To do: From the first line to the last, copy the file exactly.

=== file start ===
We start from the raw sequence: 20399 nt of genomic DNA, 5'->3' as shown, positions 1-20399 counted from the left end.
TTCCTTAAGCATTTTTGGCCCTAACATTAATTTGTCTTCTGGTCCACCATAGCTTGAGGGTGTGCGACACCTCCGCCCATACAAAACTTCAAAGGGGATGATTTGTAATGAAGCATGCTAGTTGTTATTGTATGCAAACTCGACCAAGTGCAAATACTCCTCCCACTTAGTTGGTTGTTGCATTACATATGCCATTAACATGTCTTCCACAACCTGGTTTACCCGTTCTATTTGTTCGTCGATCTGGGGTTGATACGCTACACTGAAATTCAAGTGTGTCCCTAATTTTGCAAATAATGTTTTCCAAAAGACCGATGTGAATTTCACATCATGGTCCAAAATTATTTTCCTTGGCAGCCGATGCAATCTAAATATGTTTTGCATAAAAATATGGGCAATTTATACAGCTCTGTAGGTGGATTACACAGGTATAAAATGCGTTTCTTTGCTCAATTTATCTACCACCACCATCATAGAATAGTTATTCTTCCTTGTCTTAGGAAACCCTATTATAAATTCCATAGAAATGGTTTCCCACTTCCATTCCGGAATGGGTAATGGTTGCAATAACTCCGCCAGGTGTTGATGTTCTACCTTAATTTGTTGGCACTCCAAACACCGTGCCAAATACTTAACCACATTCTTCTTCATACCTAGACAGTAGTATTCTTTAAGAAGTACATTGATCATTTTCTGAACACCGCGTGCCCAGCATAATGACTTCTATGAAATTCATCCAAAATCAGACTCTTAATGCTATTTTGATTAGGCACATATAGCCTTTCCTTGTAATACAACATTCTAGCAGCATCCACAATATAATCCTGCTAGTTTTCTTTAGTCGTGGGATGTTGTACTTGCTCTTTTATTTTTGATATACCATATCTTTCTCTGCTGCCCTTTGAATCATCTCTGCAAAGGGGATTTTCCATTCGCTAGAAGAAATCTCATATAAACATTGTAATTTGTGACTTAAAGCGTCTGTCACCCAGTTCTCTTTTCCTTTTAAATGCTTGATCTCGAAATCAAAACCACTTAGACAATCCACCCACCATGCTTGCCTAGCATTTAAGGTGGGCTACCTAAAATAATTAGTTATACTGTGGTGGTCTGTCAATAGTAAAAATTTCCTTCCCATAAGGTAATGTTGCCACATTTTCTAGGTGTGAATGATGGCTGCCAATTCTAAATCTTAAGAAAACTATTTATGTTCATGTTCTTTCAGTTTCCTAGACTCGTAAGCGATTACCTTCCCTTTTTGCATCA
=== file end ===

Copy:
We start from the raw sequence: 20399 nt of genomic DNA, 5'->3' as shown, positions 1-20399 counted from the left end.
TTCCTTAAGCATTTTTGGCCCTAACATTAATTTGTCTTCTGGTCCACCATAGCTTGAGGGTGTGCGACACCTCCGCCCATACAAAACTTCAAAGGGGATGATTTGTAATGAAGCATGCTAGTTGTTATTGTATGCAAACTCGACCAAGTGCAAATACTCCTCCCACTTAGTTGGTTGTTGCATTACATATGCCATTAACATGTCTTCCACAACCTGGTTTACCCGTTCTATTTGTTCGTCGATCTGGGGTTGATACGCTACACTGAAATTCAAGTGTGTCCCTAATTTTGCAAATAATGTTTTCCAAAAGACCGATGTGAATTTCACATCATGGTCCAAAATTATTTTCCTTGGCAGCCGATGCAATCTAAATATGTTTTGCATAAAAATATGGGCAATTTATACAGCTCTGTAGGTGGATTACACAGGTATAAAATGCGTTTCTTTGCTCAATTTATCTACCACCACCATCATAGAATAGTTATTCTTCCTTGTCTTAGGAAACCCTATTATAAATTCCATAGAAATGGTTTCCCACTTCCATTCCGGAATGGGTAATGGTTGCAATAACTCCGCCAGGTGTTGATGTTCTACCTTAATTTGTTGGCACTCCAAACACCGTGCCAAATACTTAACCACATTCTTCTTCATACCTAGACAGTAGTATTCTTTAAGAAGTACATTGATCATTTTCTGAACACCGCGTGCCCAGCATAATGACTTCTATGAAATTCATCCAAAATCAGACTCTTAATGCTATTTTGATTAGGCACATATAGCCTTTCCTTGTAATACAACATTCTAGCAGCATCCACAATATAATCCTGCTAGTTTTCTTTAGTCGTGGGATGTTGTACTTGCTCTTTTATTTTTGATATACCATATCTTTCTCTGCTGCCCTTTGAATCATCTCTGCAAAGGGGATTTTCCATTCGCTAGAAGAAATCTCATATAAACATTGTAATTTGTGACTTAAAGCGTCTGTCACCCAGTTCTCTTTTCCTTTTAAATGCTTGATCTCGAAATCAAAACCACTTAGACAATCCACCCACCATGCTTGCCTAGCATTTAAGGTGGGCTACCTAAAATAATTAGTTATACTGTGGTGGTCTGTCAATAGTAAAAATTTCCTTCCCATAAGGTAATGTTGCCACATTTTCTAGGTGTGAATGATGGCTGCCAATTCTAAATCTTAAGAAAACTATTTATGTTCATGTTCTTTCAGTTTCCTAGACTCGTAAGCGATTACCTTCCCTTTTTGCATCA